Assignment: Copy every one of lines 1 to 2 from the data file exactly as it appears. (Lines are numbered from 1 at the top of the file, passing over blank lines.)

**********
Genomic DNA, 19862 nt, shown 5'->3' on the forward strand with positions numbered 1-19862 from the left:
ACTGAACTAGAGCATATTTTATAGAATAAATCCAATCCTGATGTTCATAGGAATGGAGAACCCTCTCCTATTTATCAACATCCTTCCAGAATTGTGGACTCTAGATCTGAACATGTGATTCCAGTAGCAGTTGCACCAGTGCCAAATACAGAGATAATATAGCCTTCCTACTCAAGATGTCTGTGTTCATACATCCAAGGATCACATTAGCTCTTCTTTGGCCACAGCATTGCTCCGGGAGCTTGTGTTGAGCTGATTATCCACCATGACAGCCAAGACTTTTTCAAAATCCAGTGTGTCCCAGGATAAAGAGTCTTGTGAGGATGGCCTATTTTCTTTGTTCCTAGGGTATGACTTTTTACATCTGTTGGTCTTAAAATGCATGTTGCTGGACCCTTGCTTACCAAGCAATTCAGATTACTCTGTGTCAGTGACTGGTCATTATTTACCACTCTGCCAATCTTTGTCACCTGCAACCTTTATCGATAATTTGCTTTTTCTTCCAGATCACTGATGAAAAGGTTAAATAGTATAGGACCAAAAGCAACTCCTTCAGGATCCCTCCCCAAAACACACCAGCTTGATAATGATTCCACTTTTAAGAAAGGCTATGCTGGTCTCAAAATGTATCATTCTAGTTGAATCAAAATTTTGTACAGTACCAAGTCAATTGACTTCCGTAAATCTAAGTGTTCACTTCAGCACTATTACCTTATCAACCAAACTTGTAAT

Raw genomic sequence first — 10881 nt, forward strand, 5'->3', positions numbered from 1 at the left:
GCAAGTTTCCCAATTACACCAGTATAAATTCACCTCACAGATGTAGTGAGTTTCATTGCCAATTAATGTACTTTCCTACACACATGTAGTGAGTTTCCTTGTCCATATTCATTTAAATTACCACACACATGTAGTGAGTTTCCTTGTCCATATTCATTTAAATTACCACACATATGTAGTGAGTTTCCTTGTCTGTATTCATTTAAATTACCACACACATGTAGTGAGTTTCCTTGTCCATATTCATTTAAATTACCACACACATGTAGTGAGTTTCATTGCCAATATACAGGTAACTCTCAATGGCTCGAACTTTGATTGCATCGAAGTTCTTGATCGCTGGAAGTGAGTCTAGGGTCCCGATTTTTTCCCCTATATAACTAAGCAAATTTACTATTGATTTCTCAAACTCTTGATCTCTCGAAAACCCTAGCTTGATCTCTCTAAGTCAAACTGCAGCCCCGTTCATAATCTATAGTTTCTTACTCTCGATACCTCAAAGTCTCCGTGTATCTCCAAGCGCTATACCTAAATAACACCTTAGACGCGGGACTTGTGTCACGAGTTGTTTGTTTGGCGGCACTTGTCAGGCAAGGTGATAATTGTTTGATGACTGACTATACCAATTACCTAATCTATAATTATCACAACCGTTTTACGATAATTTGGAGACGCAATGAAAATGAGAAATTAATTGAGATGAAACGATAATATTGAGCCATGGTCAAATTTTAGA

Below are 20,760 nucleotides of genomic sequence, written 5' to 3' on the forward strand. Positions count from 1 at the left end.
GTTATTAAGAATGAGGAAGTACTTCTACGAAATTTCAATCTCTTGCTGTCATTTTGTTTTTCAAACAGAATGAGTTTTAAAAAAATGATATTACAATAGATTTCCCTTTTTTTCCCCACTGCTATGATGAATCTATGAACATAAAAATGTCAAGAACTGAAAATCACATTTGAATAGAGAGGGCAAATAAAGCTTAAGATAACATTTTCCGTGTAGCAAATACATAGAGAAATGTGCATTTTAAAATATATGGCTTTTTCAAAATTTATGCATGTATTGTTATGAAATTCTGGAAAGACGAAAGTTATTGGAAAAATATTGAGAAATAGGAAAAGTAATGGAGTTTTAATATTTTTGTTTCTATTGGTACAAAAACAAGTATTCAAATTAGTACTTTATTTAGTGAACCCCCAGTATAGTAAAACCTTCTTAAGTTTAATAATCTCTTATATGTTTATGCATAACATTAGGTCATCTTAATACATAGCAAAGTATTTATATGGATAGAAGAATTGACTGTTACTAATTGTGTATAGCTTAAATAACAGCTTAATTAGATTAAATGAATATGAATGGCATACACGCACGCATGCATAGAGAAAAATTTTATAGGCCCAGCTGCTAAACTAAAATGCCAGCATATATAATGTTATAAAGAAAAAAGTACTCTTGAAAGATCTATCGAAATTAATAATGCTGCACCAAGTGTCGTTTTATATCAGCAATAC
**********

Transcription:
Genomic DNA, 19862 nt, shown 5'->3' on the forward strand with positions numbered 1-19862 from the left:
ACTGAACTAGAGCATATTTTATAGAATAAATCCAATCCTGATGTTCATAGGAATGGAGAACCCTCTCCTATTTATCAACATCCTTCCAGAATTGTGGACTCTAGATCTGAACATGTGATTCCAGTAGCAGTTGCACCAGTGCCAAATACAGAGATAATATAGCCTTCCTACTCAAGATGTCTGTGTTCATACATCCAAGGATCACATTAGCTCTTCTTTGGCCACAGCATTGCTCCGGGAGCTTGTGTTGAGCTGATTATCCACCATGACAGCCAAGACTTTTTCAAAATCCAGTGTGTCCCAGGATAAAGAGTCTTGTGAGGATGGCCTATTTTCTTTGTTCCTAGGGTATGACTTTTTACATCTGTTGGTCTTAAAATGCATGTTGCTGGACCCTTGCTTACCAAGCAATTCAGATTACTCTGTGTCAGTGACTGGTCATTATTTACCACTCTGCCAATCTTTGTCACCTGCAACCTTTATCGATAATTTGCTTTTTCTTCCAGATCACTGATGAAAAGGTTAAATAGTATAGGACCAAAAGCAACTCCTTCAGGATCCCTCCCCAAAACACACCAGCTTGATAATGATTCCACTTTTAAGAAAGGCTATGCTGGTCTCAAAATGTATCATTCTAGTTGAATCAAAATTTTGTACAGTACCAAGTCAATTGACTTCCGTAAATCTAAGTGTTCACTTCAGCACTATTACCTTATCAACCAAACTTGTAAT